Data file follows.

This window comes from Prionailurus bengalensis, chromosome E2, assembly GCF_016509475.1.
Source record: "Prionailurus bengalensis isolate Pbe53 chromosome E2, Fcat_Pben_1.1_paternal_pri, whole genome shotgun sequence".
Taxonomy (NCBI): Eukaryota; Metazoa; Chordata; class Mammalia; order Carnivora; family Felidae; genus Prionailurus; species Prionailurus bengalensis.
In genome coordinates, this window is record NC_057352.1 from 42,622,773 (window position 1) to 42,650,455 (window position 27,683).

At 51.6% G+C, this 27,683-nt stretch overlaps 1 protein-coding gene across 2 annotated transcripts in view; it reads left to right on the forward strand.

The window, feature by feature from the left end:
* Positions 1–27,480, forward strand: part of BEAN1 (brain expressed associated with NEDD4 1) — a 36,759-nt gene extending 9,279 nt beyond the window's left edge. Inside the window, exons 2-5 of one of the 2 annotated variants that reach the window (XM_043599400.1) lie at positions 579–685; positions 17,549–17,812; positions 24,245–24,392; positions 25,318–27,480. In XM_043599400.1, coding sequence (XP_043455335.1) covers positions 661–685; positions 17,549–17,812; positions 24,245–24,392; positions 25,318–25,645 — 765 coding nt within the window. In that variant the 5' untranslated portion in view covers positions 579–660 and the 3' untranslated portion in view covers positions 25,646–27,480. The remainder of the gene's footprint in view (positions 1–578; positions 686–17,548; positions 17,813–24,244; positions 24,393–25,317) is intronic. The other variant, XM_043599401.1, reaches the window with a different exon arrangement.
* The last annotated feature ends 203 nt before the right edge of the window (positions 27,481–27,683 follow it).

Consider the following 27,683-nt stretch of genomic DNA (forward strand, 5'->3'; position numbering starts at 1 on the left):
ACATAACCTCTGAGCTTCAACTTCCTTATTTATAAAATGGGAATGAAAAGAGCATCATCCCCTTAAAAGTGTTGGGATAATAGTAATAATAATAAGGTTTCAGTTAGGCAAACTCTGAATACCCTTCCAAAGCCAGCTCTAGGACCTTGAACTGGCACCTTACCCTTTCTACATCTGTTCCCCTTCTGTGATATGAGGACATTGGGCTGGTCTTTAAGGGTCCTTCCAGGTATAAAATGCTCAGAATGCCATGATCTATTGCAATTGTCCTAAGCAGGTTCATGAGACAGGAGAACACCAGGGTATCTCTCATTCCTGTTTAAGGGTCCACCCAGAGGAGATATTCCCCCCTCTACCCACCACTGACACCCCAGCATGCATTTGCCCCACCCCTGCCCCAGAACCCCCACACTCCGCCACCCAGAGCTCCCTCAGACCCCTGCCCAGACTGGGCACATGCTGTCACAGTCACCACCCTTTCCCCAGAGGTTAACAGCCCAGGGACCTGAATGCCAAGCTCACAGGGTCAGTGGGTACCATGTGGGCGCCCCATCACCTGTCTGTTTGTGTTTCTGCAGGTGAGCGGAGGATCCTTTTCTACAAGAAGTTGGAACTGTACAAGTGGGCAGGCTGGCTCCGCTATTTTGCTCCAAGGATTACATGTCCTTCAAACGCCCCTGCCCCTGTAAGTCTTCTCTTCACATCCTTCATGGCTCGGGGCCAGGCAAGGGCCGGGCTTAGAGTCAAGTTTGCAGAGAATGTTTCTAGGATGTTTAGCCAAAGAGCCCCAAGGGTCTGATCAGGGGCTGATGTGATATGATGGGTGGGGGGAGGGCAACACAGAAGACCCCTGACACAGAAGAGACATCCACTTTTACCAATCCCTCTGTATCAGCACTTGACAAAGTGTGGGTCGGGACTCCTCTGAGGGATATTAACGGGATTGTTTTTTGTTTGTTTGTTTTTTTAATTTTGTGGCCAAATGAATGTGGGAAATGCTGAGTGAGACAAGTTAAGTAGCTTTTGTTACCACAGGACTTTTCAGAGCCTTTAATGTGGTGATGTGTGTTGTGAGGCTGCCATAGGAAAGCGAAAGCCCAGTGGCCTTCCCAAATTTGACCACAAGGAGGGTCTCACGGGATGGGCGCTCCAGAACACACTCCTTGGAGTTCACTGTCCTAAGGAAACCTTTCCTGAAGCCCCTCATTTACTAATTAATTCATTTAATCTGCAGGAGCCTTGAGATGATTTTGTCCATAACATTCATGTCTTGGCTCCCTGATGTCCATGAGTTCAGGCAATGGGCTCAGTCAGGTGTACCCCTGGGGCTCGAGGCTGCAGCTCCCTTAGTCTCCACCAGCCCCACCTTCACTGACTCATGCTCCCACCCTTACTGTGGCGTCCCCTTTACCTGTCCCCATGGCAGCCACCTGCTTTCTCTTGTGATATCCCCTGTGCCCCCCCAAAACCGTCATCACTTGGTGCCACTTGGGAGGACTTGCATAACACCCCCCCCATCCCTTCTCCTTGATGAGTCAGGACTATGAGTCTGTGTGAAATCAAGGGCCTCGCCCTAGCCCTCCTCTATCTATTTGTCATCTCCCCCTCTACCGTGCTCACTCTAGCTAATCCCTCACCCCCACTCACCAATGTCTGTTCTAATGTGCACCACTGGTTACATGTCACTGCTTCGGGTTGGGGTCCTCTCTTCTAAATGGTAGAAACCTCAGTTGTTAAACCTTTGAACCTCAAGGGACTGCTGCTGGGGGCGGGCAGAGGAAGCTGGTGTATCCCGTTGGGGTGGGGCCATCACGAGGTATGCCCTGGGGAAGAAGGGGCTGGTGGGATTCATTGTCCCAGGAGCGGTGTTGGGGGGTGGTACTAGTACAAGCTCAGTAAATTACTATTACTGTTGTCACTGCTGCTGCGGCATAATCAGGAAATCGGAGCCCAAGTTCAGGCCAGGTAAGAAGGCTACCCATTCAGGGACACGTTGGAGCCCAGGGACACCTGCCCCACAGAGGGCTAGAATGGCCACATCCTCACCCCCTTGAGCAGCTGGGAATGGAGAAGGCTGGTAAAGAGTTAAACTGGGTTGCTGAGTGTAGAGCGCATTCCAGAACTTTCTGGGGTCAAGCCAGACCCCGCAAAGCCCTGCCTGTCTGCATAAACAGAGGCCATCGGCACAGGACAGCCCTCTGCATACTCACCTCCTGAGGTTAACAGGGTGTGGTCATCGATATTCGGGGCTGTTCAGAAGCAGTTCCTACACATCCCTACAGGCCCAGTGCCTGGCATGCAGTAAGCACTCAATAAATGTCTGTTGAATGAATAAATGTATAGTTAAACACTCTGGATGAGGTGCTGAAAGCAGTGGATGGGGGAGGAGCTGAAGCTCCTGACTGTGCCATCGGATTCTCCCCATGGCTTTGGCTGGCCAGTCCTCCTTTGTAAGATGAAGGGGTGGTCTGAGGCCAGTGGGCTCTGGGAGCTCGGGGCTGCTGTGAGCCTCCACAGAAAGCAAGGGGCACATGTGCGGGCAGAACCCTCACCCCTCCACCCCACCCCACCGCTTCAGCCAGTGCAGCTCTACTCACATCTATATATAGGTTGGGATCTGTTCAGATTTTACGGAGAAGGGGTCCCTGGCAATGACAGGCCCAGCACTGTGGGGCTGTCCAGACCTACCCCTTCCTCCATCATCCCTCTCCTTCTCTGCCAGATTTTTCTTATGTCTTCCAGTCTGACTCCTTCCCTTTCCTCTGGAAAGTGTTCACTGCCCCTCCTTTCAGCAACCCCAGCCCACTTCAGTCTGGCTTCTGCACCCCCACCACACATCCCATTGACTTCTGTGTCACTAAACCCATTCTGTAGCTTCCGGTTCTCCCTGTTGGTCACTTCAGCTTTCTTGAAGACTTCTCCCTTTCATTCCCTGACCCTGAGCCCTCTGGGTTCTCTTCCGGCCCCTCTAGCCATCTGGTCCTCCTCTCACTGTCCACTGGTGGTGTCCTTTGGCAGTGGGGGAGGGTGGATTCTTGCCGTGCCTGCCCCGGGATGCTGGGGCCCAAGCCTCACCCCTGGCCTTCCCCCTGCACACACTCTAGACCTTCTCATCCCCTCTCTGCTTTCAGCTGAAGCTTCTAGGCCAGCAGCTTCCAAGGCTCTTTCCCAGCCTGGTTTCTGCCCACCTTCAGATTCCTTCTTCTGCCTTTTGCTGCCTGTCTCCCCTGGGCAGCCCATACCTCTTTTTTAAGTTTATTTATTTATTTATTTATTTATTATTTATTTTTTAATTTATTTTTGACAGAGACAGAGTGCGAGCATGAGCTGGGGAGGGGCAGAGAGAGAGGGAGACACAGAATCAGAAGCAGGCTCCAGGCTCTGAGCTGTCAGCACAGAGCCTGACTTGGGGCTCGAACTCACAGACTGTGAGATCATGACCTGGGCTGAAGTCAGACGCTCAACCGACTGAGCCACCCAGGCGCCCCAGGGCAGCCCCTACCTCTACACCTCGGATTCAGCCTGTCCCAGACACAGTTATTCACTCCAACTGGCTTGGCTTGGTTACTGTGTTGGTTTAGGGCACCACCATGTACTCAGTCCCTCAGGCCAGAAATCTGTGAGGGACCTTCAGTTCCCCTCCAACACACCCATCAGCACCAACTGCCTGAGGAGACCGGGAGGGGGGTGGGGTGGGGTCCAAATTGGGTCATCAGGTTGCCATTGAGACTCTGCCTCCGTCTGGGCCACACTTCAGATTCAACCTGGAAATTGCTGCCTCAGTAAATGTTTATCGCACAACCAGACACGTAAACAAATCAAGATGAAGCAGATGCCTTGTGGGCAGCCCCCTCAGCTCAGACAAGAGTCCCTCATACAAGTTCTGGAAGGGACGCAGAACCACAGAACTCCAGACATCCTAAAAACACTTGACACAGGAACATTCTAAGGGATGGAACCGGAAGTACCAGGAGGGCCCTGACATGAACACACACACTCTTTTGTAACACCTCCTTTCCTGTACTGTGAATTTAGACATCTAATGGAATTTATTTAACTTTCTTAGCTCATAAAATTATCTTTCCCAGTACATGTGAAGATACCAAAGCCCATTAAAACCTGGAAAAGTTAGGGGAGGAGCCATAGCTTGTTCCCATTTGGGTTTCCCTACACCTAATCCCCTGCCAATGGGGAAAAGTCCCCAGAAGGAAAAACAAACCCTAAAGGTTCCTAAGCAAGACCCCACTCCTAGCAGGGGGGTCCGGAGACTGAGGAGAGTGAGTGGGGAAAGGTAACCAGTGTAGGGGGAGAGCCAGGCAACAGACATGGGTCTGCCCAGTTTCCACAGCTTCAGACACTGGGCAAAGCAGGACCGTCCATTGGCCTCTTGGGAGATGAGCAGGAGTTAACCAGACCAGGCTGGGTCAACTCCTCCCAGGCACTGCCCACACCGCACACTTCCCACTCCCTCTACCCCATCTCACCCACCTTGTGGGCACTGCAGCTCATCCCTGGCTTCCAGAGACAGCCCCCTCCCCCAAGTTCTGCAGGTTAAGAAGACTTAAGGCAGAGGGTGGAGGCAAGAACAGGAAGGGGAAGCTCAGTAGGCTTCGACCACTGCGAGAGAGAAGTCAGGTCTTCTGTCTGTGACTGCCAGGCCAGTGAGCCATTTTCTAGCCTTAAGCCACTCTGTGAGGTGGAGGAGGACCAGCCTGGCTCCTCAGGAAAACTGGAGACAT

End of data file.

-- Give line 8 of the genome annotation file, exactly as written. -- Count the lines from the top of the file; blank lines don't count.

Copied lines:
* The last annotated feature ends 203 nt before the right edge of the window (positions 27,481–27,683 follow it).